The RCA also perfuses the SAN and the AVN (the latter just in cases of right dominant perfusion). This clarifies the danger of a RCA occlusion, which can result in right cardiac failure, severe rhythm disturbance and even immediate death, as the SAN no longer has a blood supply.
The venous drainage of the right heart occurs via the Right Coronary Vein (also known as Small Cardiac Vein) which receives blood from the postero-inferior wall of the RV and RA, runs in the coronary sulcus between the RV and RA and opens into the CS or directly into the RA. Small accessory anterior veins can also be found in 20 to 45% of the population.
Both the atrial and ventricular septum can face atypical embryonic evolution which results in septal defects. Several of these abnormalities are compatible with life and may not be diagnosed until adulthood.
Artrial Septal Defects(ASD) (Fig 2)
ASD identifies a patency in the septum between the two Atria resulting in a circulatory shunt of variable gravity. The main defects are:
- Ostium primum
- Ostium secundum
- Sinus Venosus Defect
- Coronary Sinus Septal Defect
Ostium Primum accounts for 15% of all ASDs. It sits just above the TV but frequently extends apically into the ventricular septum, becoming an AVSD. Most AVSDs are relatively large defects and significant shunt leads to right heart dilatation.
Ostium secundum is the most frequent ASD (75%) and results from continued patency of the pre natal fossa ovalis.
Sinus Venosus Defect is an abnormality at the entrance of the SVC or ICV into the atrium.
Coronary Sinus Septal Defect implies and unroofed coronary sinus which empties into the LA producing a right to left shunt.
Ventricular Septal Defects(VSD)
VSD accounts for 30% of congenital cardiac abnormalities and the majority (60%) result in spontaneous closure. The defects are identified according to their location on the septal wall and they can be differentiated into:
Similar to atrial-septal communications, the consequence of the VSD depend upon the dimensions of the defect and the consequent haemodynamic change. Large defects will lead to significant left-to-right shunting (as SVR > PVR) resulting in pulmonary hypertension and right heart dilatation to the extent that the right circulation may reach higher pressures than the systemic circulation. The subsequent haemodynamic failure depends not only on the size of the VSD, but also the relative resistances in both the systemic and pulmonary vascular beds. When the defect is small and restrictive, the flow across the ventricular septum is usually limited. There is little or no functional disturbance since pulmonary blood flow is increased only minimally. When the defect is large and nonrestrictive, (approximately 75% of the diameter of the aorta) shunting across the septum is dependent on the ratio of the pulmonary vascular resistance (PVR) to systemic vascular resistance (SVR). Initially, SVR exceeds PVR, so that left-to-right shunting predominates. With long standing large, nonrestrictive VSD, substantial pulmonary overcirculation leads to pulmonary hypertension. When PVR equals or exceeds SVR, the shunting of blood form left- to right ceases, and right to-left shunting occurs. Irreversible vascular changes can develop with prolonged shunts of this magnitude, leading to the development of pulmonary vascular obstructive disease or Eisenmenger’s syndrome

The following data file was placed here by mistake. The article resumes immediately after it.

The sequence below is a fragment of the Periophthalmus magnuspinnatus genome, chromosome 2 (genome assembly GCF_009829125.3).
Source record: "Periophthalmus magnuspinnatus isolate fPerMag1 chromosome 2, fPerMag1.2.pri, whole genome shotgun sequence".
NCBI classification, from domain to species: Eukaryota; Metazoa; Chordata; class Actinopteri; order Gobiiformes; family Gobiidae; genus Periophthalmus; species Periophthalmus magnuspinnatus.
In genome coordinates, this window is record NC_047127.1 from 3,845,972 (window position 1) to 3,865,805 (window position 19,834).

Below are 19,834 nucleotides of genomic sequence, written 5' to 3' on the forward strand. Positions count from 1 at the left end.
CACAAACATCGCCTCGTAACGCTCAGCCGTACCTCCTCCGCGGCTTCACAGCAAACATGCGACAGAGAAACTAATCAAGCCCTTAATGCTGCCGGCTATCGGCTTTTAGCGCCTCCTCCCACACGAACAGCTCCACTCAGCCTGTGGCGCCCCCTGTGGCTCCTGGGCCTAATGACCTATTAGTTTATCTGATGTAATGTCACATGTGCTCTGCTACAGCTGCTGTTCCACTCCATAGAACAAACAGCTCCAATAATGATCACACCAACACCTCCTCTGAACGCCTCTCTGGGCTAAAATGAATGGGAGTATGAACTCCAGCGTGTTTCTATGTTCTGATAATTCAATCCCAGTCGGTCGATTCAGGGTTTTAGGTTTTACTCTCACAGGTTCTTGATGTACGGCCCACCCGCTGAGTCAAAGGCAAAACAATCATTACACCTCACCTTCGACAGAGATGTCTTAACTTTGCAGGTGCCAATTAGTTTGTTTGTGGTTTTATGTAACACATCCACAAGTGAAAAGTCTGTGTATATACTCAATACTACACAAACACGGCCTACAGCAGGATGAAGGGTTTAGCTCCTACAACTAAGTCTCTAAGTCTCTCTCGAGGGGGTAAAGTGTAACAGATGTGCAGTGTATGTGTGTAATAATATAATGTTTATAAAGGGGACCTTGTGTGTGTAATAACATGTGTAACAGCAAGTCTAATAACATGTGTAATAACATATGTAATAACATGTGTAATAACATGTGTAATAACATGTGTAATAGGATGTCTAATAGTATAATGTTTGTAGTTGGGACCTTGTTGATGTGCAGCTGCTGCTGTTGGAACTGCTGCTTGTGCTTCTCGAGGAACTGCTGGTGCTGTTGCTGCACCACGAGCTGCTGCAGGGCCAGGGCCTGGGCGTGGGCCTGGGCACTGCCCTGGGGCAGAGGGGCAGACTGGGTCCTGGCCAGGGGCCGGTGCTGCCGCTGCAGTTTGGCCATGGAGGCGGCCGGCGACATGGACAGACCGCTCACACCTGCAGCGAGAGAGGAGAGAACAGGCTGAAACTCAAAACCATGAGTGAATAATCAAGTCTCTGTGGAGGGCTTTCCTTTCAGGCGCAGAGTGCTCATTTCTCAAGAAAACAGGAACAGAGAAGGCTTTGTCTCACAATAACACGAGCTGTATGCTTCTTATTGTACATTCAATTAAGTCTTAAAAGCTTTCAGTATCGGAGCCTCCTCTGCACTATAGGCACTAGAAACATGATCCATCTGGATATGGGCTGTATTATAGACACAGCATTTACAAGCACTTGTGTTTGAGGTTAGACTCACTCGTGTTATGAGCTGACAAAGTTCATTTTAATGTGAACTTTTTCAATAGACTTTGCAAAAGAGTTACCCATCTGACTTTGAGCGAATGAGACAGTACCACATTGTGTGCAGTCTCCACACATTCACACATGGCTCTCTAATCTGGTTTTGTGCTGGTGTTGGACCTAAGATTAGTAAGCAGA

RIGHT HEART PHYSIOLOGY
The right ventricle is coupled in series with the left ventricle, however it has its own unique physiology largely dependent on the low impedance characteristics of the pulmonary vascular bed.
Under steady state the stroke volume of both left and right ventricle are approximately the same, but because the right ventricle ejects its volume into a low resistance system it requires only one-fifth of the energy needed for the same stroke volume to be ejected from the left ventricle. As a result the right ventricle has a smaller muscle mass and is therefore ‘weaker’ than the left ventricle. Due to this relative ‘weakness’ the right ventricle cannot adapt acutely to large changes in pulmonary vascular resistance (afterload) and this is the main cause of right heart failure. Conversely, the right ventricle has better compliance than the left ventricle allowing for large changes in venous return (preload). The right heart contracts with a characteristic “peristaltic” pattern whereby the inflow tract contract 20- 50ms before the outflow tract.